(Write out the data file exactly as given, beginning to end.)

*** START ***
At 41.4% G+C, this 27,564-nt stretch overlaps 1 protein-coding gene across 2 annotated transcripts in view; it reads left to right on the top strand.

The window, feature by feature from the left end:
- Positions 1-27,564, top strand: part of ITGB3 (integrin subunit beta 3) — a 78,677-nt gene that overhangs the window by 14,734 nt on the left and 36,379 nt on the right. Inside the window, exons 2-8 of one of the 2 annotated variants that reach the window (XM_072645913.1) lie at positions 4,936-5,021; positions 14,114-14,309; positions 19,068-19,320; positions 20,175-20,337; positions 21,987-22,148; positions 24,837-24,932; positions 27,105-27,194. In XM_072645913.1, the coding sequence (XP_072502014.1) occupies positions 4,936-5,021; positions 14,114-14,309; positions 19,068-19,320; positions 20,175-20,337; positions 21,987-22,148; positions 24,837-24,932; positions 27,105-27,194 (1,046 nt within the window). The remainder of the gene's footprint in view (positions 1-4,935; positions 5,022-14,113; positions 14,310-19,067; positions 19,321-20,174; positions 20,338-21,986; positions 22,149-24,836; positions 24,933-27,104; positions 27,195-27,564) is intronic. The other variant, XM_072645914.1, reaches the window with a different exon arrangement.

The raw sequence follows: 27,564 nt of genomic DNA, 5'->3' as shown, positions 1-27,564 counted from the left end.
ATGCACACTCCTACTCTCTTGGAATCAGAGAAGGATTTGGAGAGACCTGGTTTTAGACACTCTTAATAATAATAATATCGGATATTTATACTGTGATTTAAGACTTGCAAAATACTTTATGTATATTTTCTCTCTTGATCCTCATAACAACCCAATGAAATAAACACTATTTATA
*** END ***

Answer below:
At 41.4% G+C, this 27,564-nt stretch overlaps 1 protein-coding gene across 2 annotated transcripts in view; it reads left to right on the top strand.

The window, feature by feature from the left end:
- Positions 1-27,564, top strand: part of ITGB3 (integrin subunit beta 3) — a 78,677-nt gene that overhangs the window by 14,734 nt on the left and 36,379 nt on the right. Inside the window, exons 2-8 of one of the 2 annotated variants that reach the window (XM_072645913.1) lie at positions 4,936-5,021; positions 14,114-14,309; positions 19,068-19,320; positions 20,175-20,337; positions 21,987-22,148; positions 24,837-24,932; positions 27,105-27,194. In XM_072645913.1, the coding sequence (XP_072502014.1) occupies positions 4,936-5,021; positions 14,114-14,309; positions 19,068-19,320; positions 20,175-20,337; positions 21,987-22,148; positions 24,837-24,932; positions 27,105-27,194 (1,046 nt within the window). The remainder of the gene's footprint in view (positions 1-4,935; positions 5,022-14,113; positions 14,310-19,067; positions 19,321-20,174; positions 20,338-21,986; positions 22,149-24,836; positions 24,933-27,104; positions 27,195-27,564) is intronic. The other variant, XM_072645914.1, reaches the window with a different exon arrangement.

The raw sequence follows: 27,564 nt of genomic DNA, 5'->3' as shown, positions 1-27,564 counted from the left end.
ATGCACACTCCTACTCTCTTGGAATCAGAGAAGGATTTGGAGAGACCTGGTTTTAGACACTCTTAATAATAATAATATCGGATATTTATACTGTGATTTAAGACTTGCAAAATACTTTATGTATATTTTCTCTCTTGATCCTCATAACAACCCAATGAAATAAACACTATTTATA